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Polls of Fear

Baghdad.

The Iraqi election on 30 January, for which campaigning began last week, will be one of the most secretive in history. Iraqi television shows only the feet of election officials rather than their faces, because they are terrified of their identity being revealed. It will be a poll governed by fear.

Those fears were amply borne out yesterday when insurgents launched attacks on election offices in northern Iraq. Two people were killed and eight wounded when mortars landed on an election office in Dujail, one of many around the country registering and educating potential voters. Two Iraqis were killed in execution-style shootings and four American contractors were wounded by a roadside bomb in other incidents.

When Iyad Allawi, the interim Prime Minister, announced his slate of candidates for the 275-member National Assembly in Baghdad last week, it was to a small audience of American security guards. The venue had been changed at the last minute to baffle potential assassins, and foreign journalists deemed it too dangerous to attend.

Shopkeepers distributed registration forms, tucked into the bags of monthly rations on which most Iraqis depend for survival. In Sunni districts in Baghdad some shopkeepers, fearing execution by the resistance, had begged their customers not to reveal where they got the forms.

There is now little doubt that the elections will go ahead. The Sunni political powers, fearing mass abstention by their constituents, would like a delay. But they could provide no convincing argument that the security situation will be any better in six months. Hoshyar Zebari, the powerful foreign minister, argued that “a delay in holding the election would be taken as a sign of weakness”, and the interim government is doing what it can to manipulate public opinion.

Announcements that former members of the Saddam regime will go on trial this week, starting with the notorious “Chemical Ali”, Ali Hassan al-Majid, are seen as electioneering more than anything else. The same applies to news yesterday that judges had begun interrogating him and another top suspect.

It is doubtful if the election, at least at first, will mark a real change in the balance of power between the three main communities in Iraq: the Shia, the Sunni and the Kurds. Nor is it likely to see a shift in authority from the US to Iraqis. The outcome could simply be a photocopy of the present government.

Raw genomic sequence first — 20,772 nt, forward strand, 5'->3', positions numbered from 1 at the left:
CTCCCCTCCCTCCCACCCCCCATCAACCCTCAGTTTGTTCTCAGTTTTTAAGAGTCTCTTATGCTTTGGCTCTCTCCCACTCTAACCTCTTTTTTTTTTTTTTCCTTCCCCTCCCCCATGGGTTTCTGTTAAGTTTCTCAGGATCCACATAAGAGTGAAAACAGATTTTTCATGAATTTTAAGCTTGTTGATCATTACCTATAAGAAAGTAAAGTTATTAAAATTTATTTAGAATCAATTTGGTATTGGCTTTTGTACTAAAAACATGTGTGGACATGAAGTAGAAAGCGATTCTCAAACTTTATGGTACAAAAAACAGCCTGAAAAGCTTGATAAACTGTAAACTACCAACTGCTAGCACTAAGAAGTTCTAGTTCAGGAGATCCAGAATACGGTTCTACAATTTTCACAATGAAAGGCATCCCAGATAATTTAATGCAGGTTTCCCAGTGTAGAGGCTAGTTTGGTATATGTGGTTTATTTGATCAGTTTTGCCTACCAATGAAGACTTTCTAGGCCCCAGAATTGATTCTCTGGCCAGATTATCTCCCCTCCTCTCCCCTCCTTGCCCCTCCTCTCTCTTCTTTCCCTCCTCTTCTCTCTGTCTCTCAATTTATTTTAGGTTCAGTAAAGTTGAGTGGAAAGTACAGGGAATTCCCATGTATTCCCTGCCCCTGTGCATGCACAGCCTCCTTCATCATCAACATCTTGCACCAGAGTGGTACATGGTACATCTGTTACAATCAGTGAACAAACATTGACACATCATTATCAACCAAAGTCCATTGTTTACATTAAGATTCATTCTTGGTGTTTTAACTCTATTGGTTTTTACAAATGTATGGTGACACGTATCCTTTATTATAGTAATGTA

Few votes will be cast in the Sunni cities, towns and villages strung along the Tigris and Euphrates rivers north of Baghdad. Even if voters did want to go to the polls, it would be extremely dangerous to do so in places where anybody seen co-operating with the US is a target.

American and British officials persistently underestimate the extent to which all of Iraq is unstable. President George Bush and Tony Blair genuinely appear to believe that there are only limited trouble spots in Iraq and the rest of the country is at peace. Since the beginning of the insurgency, Washington and London have portrayed it as confined to the so-called “Sunni triangle” west and north of Baghdad. The phrase is designed to minimise the extent of the uprising, but in reality there is guerrilla warfare in all the Sunni towns and cities as well as Baghdad.

As US generals were issuing triumphant claims of victory in Fallujah, with a population of 300,000, last month they lost control of Mosul, 250 miles to the north, with a population of 1.2 million. The unexpected insurgent uprising on 10 November, which led to the disintegration of the 8,000-strong police force, was clearly planned to take advantage of the US assault on Fallujah on 8 November.

In the most militant cities there is no sign of insurgent activity diminishing: Every day there are attacks on US and interim government forces in Baiji, Baquba, Ramadi, Samarra and Tal Afar. Fallujah itself is far from subdued. Ayham al-Samarrai, the minister of electricity, told The Independent on Sunday that it would be difficult to hold fair elections in provinces with a total population of eight million – a third of the Iraqi population.